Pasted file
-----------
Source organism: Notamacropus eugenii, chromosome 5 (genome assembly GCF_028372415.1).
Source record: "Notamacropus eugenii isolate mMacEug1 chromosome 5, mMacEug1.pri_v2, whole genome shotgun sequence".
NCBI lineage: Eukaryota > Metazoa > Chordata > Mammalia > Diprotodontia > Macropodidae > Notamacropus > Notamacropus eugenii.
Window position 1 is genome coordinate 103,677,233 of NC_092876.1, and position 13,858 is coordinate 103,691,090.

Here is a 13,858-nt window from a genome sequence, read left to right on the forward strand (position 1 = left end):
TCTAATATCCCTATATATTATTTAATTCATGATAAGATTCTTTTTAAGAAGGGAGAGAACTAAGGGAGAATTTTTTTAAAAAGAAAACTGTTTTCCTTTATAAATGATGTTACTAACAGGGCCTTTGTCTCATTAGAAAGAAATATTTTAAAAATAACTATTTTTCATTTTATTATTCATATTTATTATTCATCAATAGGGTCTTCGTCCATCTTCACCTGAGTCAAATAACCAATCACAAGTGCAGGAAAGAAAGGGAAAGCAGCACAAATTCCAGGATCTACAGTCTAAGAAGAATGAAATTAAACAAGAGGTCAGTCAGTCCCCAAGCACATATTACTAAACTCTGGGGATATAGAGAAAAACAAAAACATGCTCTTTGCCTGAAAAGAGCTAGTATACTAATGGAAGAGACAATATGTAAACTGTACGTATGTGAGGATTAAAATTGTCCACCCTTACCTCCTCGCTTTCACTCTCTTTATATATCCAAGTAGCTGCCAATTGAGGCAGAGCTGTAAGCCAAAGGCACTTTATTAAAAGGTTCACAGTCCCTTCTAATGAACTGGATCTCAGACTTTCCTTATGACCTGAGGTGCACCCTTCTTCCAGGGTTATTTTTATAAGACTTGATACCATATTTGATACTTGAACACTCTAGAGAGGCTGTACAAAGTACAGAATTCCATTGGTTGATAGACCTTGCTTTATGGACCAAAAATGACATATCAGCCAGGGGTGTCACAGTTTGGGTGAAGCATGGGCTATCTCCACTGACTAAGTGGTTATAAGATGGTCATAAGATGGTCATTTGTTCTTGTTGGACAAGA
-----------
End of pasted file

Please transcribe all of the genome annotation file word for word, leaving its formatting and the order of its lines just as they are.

Source organism: Notamacropus eugenii, chromosome 5 (genome assembly GCF_028372415.1).
Source record: "Notamacropus eugenii isolate mMacEug1 chromosome 5, mMacEug1.pri_v2, whole genome shotgun sequence".
NCBI lineage: Eukaryota > Metazoa > Chordata > Mammalia > Diprotodontia > Macropodidae > Notamacropus > Notamacropus eugenii.
Window position 1 is genome coordinate 103,677,233 of NC_092876.1, and position 13,858 is coordinate 103,691,090.

Here is a 13,858-nt window from a genome sequence, read left to right on the forward strand (position 1 = left end):
TCTAATATCCCTATATATTATTTAATTCATGATAAGATTCTTTTTAAGAAGGGAGAGAACTAAGGGAGAATTTTTTTAAAAAGAAAACTGTTTTCCTTTATAAATGATGTTACTAACAGGGCCTTTGTCTCATTAGAAAGAAATATTTTAAAAATAACTATTTTTCATTTTATTATTCATATTTATTATTCATCAATAGGGTCTTCGTCCATCTTCACCTGAGTCAAATAACCAATCACAAGTGCAGGAAAGAAAGGGAAAGCAGCACAAATTCCAGGATCTACAGTCTAAGAAGAATGAAATTAAACAAGAGGTCAGTCAGTCCCCAAGCACATATTACTAAACTCTGGGGATATAGAGAAAAACAAAAACATGCTCTTTGCCTGAAAAGAGCTAGTATACTAATGGAAGAGACAATATGTAAACTGTACGTATGTGAGGATTAAAATTGTCCACCCTTACCTCCTCGCTTTCACTCTCTTTATATATCCAAGTAGCTGCCAATTGAGGCAGAGCTGTAAGCCAAAGGCACTTTATTAAAAGGTTCACAGTCCCTTCTAATGAACTGGATCTCAGACTTTCCTTATGACCTGAGGTGCACCCTTCTTCCAGGGTTATTTTTATAAGACTTGATACCATATTTGATACTTGAACACTCTAGAGAGGCTGTACAAAGTACAGAATTCCATTGGTTGATAGACCTTGCTTTATGGACCAAAAATGACATATCAGCCAGGGGTGTCACAGTTTGGGTGAAGCATGGGCTATCTCCACTGACTAAGTGGTTATAAGATGGTCATAAGATGGTCATTTGTTCTTGTTGGACAAGA